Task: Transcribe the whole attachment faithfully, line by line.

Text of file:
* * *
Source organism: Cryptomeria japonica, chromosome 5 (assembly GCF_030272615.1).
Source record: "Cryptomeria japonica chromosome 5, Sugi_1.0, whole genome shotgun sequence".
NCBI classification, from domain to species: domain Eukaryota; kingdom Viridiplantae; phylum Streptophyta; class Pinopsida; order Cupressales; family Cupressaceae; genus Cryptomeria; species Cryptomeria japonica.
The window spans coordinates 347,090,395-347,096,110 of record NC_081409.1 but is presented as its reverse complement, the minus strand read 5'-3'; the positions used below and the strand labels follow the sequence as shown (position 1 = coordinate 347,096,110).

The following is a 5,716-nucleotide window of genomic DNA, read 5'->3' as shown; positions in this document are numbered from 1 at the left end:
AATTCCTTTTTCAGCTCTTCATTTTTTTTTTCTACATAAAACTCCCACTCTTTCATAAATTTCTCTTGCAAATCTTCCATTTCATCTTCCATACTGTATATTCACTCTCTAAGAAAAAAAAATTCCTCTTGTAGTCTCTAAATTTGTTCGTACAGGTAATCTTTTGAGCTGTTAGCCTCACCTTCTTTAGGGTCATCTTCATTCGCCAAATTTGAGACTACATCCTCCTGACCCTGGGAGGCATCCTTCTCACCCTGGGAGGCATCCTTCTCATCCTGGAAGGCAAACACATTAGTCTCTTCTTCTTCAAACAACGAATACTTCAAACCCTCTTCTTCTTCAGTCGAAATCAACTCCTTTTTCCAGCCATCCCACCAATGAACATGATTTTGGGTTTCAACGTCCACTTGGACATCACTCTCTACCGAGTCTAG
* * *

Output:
Source organism: Cryptomeria japonica, chromosome 5 (assembly GCF_030272615.1).
Source record: "Cryptomeria japonica chromosome 5, Sugi_1.0, whole genome shotgun sequence".
NCBI classification, from domain to species: domain Eukaryota; kingdom Viridiplantae; phylum Streptophyta; class Pinopsida; order Cupressales; family Cupressaceae; genus Cryptomeria; species Cryptomeria japonica.
The window spans coordinates 347,090,395-347,096,110 of record NC_081409.1 but is presented as its reverse complement, the minus strand read 5'-3'; the positions used below and the strand labels follow the sequence as shown (position 1 = coordinate 347,096,110).

The following is a 5,716-nucleotide window of genomic DNA, read 5'->3' as shown; positions in this document are numbered from 1 at the left end:
AATTCCTTTTTCAGCTCTTCATTTTTTTTTTCTACATAAAACTCCCACTCTTTCATAAATTTCTCTTGCAAATCTTCCATTTCATCTTCCATACTGTATATTCACTCTCTAAGAAAAAAAAATTCCTCTTGTAGTCTCTAAATTTGTTCGTACAGGTAATCTTTTGAGCTGTTAGCCTCACCTTCTTTAGGGTCATCTTCATTCGCCAAATTTGAGACTACATCCTCCTGACCCTGGGAGGCATCCTTCTCACCCTGGGAGGCATCCTTCTCATCCTGGAAGGCAAACACATTAGTCTCTTCTTCTTCAAACAACGAATACTTCAAACCCTCTTCTTCTTCAGTCGAAATCAACTCCTTTTTCCAGCCATCCCACCAATGAACATGATTTTGGGTTTCAACGTCCACTTGGACATCACTCTCTACCGAGTCTAG